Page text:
No sex drive and a ‘tanking libido’: how I redefined intimacy in midlife

Talking with women my age, sex – specifically, a lack thereof – comes up frequently. One friend referred to her “tanking libido”; another sent a text that read “sex drive” followed by two thumbs-down emojis.

I relate to both, and even more to a stranger who asked me to write about “the ways we redefine intimacy”.

I’ve been with my spouse for 17 years, and our sex life has gone through periods of both abundance and scarcity. It’s a wave we ride together. Three years ago, the prescription medication I take daily dulled my sexual sensation and we embarked on the nebulous, ongoing project of redefining intimacy. My desire for physical closeness and release is still present, but neither are spontaneous or easy to reach.

Recently, wholly subsumed in Miranda July’s new novel All Fours, a brilliant (and exceptionally horny) exploration of female midlife and desire, I found myself involuntarily grinding my pelvis against the carpet I was lying on. A sign of life! July’s narrator, an unnamed 45-year-old artist on a journey of cracking open her life and body, describes an urge that “lit up new neural pathways, as if sex, the whole concept of it, was being freshly mapped”.

Yes, I thought. I want that.

I was routinely jolted out of my sensual reading experience by my children, as well as the other stuff of life that pulls me away from pleasure: Zoom meetings, laundry, chronic pain, depression, scheduling logistics, insomnia. I also wondered whether perimenopause, the biological reality of midlife, entailed the diminution of sex.

Emily Nagoski, a sex educator and author of Come Together: The Science (and Art!) of Creating Lasting Sexual Connections, gets this question a lot. Over the phone, she tells me there are no hormones or brain changes specific to midlife that affect sexuality. But cortisol, the primary stress hormone, does.

“Women in their mid-40s are under a lot of stress,” says Nagoski, referring to the high American expectations when it comes to professional success, productivity and domestic work. “When you feel like you’re being chased by a lion, that’s not a great time to be turned on.”

Estrogen levels drop in middle age, Nagoski explains, which can make vaginal tissue drier and more prone to tearing, which leads to pain. “Who wants to have sex that is painful?” she asks rhetorically. (Nagoski herself experienced these changes and found relief in hormone therapy, specifically a prescription for estradiol: “I would throw a parade for vaginal estradiol if I could.”)

This got me thinking. What kind of sex do I want to be having? Instead of attempting to drum up longing on command, can I tune into my own desire – feel and identify some of its contours and accelerators?

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In All Fours, the protagonist and her best friend, Jordi, share what “a typical fuck” in each of their marriages is like. The narrator and her husband have a weekly sex appointment and she relies heavily on fantasy to orgasm. Jordi, in contrast, describes how she and her wife wrap their legs around each other, and how “I really like my mouth to be overfilled so almost her whole hand might be in my mouth so there’s drool running down the sides of my face and we’re just, you know, humping, kind of like animals … I’ve actually thought about how ugly this must look, like two desperate cavewomen.”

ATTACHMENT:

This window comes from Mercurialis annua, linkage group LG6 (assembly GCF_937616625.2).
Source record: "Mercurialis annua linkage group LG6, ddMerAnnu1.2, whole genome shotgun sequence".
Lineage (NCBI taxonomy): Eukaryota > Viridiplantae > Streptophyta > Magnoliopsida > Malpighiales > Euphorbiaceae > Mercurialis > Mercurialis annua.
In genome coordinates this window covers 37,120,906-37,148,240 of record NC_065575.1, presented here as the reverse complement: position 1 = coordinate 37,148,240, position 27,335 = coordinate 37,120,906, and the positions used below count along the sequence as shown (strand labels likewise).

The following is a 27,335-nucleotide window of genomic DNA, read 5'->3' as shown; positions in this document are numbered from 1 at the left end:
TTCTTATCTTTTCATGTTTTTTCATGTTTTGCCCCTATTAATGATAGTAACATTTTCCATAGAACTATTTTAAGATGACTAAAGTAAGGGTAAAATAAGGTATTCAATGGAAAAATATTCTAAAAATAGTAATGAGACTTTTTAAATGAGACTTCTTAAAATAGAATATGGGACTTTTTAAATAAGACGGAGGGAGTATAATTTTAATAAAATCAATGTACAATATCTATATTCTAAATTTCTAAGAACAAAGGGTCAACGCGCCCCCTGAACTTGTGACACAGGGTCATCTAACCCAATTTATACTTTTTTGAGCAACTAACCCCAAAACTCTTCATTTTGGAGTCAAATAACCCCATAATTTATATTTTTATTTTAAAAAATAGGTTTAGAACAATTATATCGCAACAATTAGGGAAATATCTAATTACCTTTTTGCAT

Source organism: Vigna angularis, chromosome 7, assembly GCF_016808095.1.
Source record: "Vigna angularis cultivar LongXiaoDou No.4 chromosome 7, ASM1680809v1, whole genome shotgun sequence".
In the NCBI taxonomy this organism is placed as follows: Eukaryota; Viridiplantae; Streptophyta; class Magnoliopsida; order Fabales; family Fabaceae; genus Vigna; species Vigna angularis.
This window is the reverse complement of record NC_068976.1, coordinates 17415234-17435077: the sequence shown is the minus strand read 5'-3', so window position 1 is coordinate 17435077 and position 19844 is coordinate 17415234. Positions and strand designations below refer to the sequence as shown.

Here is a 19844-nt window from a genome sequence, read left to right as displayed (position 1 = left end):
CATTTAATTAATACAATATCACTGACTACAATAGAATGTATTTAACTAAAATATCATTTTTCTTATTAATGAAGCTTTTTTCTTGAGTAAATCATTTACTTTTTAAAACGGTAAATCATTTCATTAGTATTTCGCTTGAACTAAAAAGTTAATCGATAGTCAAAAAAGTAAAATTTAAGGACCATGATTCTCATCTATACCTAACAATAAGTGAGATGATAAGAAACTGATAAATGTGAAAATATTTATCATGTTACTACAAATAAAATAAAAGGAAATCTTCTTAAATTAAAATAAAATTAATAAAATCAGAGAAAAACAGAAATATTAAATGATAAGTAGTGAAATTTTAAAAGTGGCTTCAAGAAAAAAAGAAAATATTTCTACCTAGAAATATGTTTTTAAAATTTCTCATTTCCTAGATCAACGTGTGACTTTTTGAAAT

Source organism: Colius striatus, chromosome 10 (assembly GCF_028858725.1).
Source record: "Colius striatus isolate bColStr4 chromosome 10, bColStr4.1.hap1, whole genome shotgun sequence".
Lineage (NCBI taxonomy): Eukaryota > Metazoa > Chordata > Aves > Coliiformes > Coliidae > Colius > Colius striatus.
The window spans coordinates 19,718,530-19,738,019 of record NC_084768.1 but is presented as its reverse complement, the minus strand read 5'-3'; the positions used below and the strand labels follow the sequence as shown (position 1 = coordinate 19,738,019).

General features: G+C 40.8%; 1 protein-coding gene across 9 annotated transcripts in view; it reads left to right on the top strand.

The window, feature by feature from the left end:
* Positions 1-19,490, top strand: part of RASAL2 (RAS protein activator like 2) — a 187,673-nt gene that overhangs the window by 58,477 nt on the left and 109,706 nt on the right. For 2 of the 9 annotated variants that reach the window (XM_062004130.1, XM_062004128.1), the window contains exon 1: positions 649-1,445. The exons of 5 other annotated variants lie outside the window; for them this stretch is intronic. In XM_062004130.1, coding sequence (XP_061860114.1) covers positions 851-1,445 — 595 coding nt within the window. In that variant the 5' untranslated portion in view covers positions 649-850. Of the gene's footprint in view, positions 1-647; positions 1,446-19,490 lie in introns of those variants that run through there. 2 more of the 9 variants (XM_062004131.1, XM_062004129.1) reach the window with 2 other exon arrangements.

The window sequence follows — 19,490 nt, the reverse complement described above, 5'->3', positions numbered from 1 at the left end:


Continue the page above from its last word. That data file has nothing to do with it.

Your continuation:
This rabid, particular, ravenous vision of sex is anything but ugly to me. It’s extraordinary.

“Some people get to a place of having extraordinary sex,” says Nagoski, or “sex that doesn’t follow other people’s rules, that is authentic to their true selves, and their partner’s true selves”.

Of course, I thought, grateful for the reminder: sex can be anything we want.

If the quest for extraordinary sex seems daunting, Nagoski offers an easy place to begin.

“Find a half an hour a week to touch parts of your body – and I’m not even talking about masturbation,” she says. “Touch parts of your body with other parts of your body alone and explore those sensations and which of them your brain is interpreting as pleasurable.”

For the last couple of years, I’ve applied this practice more to how my body moves through the world. I attune to which muscles call out for movement during improvisational dance classes; how the wind, scented with lilacs, feels on a spring walk; how amazing oil feels on my body after a hot shower.

That attention to pleasure has improved my sex life. These days, sex with my spouse is less like a straight line with an endpoint, and more like a series of loops and swirls, delays and digressions. Male ejaculation once signaled the end, or the approaching end, of intercourse. Now it’s more of a comma, a pause on a longer path. Along the way, there are inordinate moments of gratification and my orgasms are deeper, feel new.

According to Nagoski, the key to great sex is simple: you have to decide that it matters. And you have to invest time in yourself and whoever you’re getting down with.

“People tell me: ‘This sounds so effortful. I want it to be easier,’” says Nagoski. “Girl, me too. But sex won’t be easier until our lives are easier.”

Still, when I think about all the time and effort I put into online bill-paying, flossing and exercising my knee joint, prioritizing my own pleasure is a no-brainer.

“One might shift again and again like this, through intimacies,” writes July, “and not outpace oldness exactly, but match its weirdness, its flagrant specificity, with one’s own.”


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